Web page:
Solar Composition and its Evolution — from Core to Corona: Proceedings of an ISSI Workshop 26–30 January 1998, Bern, Switzerland
ISBN/ASIN: 9789401060226,9789401148207 | 1998 | English | pdf | 431/437 pages | 17.2 Mb
Publisher: Springer Netherlands | Author: R. M. Bonnet (auth.), C. Fröhlich, M. C. E. Huber, S. K. Solanki, R. Von Steiger (eds.) | Edition: 1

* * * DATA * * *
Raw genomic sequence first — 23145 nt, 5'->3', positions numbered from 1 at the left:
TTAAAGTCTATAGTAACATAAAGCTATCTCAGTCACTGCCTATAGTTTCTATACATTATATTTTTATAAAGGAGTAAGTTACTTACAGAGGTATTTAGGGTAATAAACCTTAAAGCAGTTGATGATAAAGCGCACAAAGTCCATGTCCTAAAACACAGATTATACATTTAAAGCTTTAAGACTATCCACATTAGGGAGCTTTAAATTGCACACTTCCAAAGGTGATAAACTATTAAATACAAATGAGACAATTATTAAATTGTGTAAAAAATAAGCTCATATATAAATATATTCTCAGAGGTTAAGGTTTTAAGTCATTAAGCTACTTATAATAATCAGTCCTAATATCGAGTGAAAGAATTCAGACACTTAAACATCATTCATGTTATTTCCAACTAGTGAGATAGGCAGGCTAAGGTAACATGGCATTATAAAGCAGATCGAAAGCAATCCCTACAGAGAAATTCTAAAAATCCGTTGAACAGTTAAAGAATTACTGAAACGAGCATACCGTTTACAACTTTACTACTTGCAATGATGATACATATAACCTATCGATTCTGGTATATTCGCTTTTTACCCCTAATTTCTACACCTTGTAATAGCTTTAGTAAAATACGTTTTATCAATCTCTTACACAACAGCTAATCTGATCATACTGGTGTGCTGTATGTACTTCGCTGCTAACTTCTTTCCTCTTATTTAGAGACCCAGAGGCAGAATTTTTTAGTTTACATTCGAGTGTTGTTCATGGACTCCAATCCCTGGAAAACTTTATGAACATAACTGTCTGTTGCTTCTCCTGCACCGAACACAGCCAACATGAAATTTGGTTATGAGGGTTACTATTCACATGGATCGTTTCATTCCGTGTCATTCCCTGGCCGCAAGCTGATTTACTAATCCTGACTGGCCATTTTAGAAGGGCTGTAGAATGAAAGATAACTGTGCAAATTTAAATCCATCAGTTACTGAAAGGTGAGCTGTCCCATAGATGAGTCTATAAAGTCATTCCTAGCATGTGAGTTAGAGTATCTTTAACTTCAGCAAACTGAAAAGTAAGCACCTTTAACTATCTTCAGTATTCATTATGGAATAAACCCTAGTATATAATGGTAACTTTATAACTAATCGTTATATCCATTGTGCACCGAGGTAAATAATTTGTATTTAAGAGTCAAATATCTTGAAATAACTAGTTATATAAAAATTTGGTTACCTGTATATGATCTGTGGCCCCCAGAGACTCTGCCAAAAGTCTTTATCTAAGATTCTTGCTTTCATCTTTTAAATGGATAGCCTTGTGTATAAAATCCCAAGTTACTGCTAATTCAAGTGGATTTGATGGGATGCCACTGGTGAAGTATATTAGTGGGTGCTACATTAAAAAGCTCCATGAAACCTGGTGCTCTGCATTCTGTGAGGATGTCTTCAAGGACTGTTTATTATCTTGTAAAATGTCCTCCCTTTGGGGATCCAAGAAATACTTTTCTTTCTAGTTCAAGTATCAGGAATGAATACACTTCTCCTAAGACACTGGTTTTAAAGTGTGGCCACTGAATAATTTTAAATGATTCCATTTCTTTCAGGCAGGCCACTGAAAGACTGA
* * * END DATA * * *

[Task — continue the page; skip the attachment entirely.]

The discovery of chemical elements in celestial bodies and the first estimates of the chemical composition of the solar atmosphere were early results of Astrophysics – the subdiscipline of Astronomy that was originally concerned with the general laws of radiation and with spectroscopy. Following the initial quantitative abundance studies by Henry Norris Russell and by Cecilia Payne-Gaposchkin, a tremendous amount of theoretical, observa tional, laboratory and computational work led to a steadily improving body of knowledge of photospheric abundances – a body of knowledge that served to guide the theory of stellar evolution. Solar abundances determined from photospheric spectra, together with the very similar abundances determined from carbonaceous chondrites (where extensive information on isotopic composition is available as well), are nowadays the reference for all cosmic composition measures. Early astrophysical studies of the solar photospheric composition made use of atmosphere models and atomic data. Consistent abundances derived from different atmospheric layers and from lines of different strength helped to confirm and estab lish both models and atomic data, and eventually led to the now accepted, so-called "absolute" abundance values – which, for practical reasons, however, are usually given relative to the number of hydrogen nuclei.